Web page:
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Fearless job seeker, you will be rejected. None of us want to face rejection because it simply does not feel good. You will be tempted to Google search things like, “Why didn’t I get the job?” “How many interviews will it take to get an offer?” and “How do you make an ultimate chocolate brownie sundae?” Okay, maybe not the last thing. But the answers to the others will be: five, maybe twelve, or in the current economy twenty-five interviews. Or you’ll read a number of articles suggesting you need to improve your interview skills and tidy up the resume. Those things may be true, but I’m not sure they really help the mental state when you’ve been rejected for the job.

When you have been rejected for a job you have an opportunity. If there is one thing you can get out of being rejected, it is a connection. Remember, at this point it is all about networking. You never know how that one connection may lead to another important one. Therefore, respond professionally and then move on. Typically, I will send an email to the Hiring Manager along these lines;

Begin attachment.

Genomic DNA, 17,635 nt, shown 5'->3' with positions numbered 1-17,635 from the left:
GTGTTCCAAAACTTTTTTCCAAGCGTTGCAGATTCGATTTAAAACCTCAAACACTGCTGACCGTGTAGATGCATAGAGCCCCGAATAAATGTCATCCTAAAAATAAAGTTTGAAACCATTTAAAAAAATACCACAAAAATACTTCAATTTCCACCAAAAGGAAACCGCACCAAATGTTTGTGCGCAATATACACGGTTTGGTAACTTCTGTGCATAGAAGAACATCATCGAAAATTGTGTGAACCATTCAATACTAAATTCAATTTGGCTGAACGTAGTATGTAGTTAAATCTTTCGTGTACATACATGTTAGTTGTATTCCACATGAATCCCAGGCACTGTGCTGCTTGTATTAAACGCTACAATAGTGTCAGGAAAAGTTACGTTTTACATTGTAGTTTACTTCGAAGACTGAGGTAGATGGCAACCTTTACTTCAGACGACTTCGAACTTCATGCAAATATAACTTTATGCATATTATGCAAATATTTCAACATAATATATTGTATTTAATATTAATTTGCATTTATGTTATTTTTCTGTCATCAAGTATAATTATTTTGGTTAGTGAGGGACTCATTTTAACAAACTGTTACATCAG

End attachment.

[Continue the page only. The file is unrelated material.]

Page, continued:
“I am disappointed to learn that I am no longer a candidate for your position of {whatever the position is} and understand that this job went to another candidate. I must say that I was very impressed with my visit and meeting with everyone on the team. While I am no longer a candidate, I hope you will keep me in mind for any other positions, as I really felt good about {the company’s name} as a home for my skills in developing {your expertise}. Please give my thanks again to your entire team for their time. And again thank you for your time. I hope that we will have the occasion to speak in the future.”

After I send the email, I invite every person that I interviewed with to connect with me on LinkedIn. Success rate? 99% have connected with me. In fact, some of those relationships have turned into mutual business relationships advocating for me.

Now, all you can do is move on, make that ultimate chocolate brownie sundae and enjoy! Fearless job seeker, don’t forget in the midst of feeling rejected this truth – there is a job with your name on it! Trying to play the guessing game about why you didn’t get a particular position is a waste of energy that you could be using to find the best job for you. And after all, if they couldn’t see the potential in hiring you, then it’s their loss, not yours.

When you face rejection what is your typical reaction? How could your reaction have a negative or positive impact on your job search? Leave a comment!